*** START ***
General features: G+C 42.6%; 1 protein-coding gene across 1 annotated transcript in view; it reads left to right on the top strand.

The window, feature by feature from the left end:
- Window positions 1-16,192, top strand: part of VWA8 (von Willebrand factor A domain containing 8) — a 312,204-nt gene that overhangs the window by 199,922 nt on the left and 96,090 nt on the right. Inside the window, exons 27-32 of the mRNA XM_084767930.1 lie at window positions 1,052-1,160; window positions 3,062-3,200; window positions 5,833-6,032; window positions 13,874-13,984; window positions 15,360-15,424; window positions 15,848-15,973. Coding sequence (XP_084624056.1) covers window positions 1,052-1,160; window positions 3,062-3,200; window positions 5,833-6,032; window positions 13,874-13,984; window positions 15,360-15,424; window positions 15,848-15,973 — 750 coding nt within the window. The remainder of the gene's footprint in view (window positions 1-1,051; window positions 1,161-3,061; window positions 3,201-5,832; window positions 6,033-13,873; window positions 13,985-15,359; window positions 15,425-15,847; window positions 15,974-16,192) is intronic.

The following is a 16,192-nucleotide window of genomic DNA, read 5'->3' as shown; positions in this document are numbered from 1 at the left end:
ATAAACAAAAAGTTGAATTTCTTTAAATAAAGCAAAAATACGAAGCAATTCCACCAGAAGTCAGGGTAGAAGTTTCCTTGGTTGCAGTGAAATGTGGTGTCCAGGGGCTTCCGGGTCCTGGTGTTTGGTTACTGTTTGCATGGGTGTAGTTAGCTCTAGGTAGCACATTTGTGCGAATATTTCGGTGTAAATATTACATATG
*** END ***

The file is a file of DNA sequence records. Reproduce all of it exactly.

General features: G+C 42.6%; 1 protein-coding gene across 1 annotated transcript in view; it reads left to right on the top strand.

The window, feature by feature from the left end:
- Window positions 1-16,192, top strand: part of VWA8 (von Willebrand factor A domain containing 8) — a 312,204-nt gene that overhangs the window by 199,922 nt on the left and 96,090 nt on the right. Inside the window, exons 27-32 of the mRNA XM_084767930.1 lie at window positions 1,052-1,160; window positions 3,062-3,200; window positions 5,833-6,032; window positions 13,874-13,984; window positions 15,360-15,424; window positions 15,848-15,973. Coding sequence (XP_084624056.1) covers window positions 1,052-1,160; window positions 3,062-3,200; window positions 5,833-6,032; window positions 13,874-13,984; window positions 15,360-15,424; window positions 15,848-15,973 — 750 coding nt within the window. The remainder of the gene's footprint in view (window positions 1-1,051; window positions 1,161-3,061; window positions 3,201-5,832; window positions 6,033-13,873; window positions 13,985-15,359; window positions 15,425-15,847; window positions 15,974-16,192) is intronic.

The following is a 16,192-nucleotide window of genomic DNA, read 5'->3' as shown; positions in this document are numbered from 1 at the left end:
ATAAACAAAAAGTTGAATTTCTTTAAATAAAGCAAAAATACGAAGCAATTCCACCAGAAGTCAGGGTAGAAGTTTCCTTGGTTGCAGTGAAATGTGGTGTCCAGGGGCTTCCGGGTCCTGGTGTTTGGTTACTGTTTGCATGGGTGTAGTTAGCTCTAGGTAGCACATTTGTGCGAATATTTCGGTGTAAATATTACATATG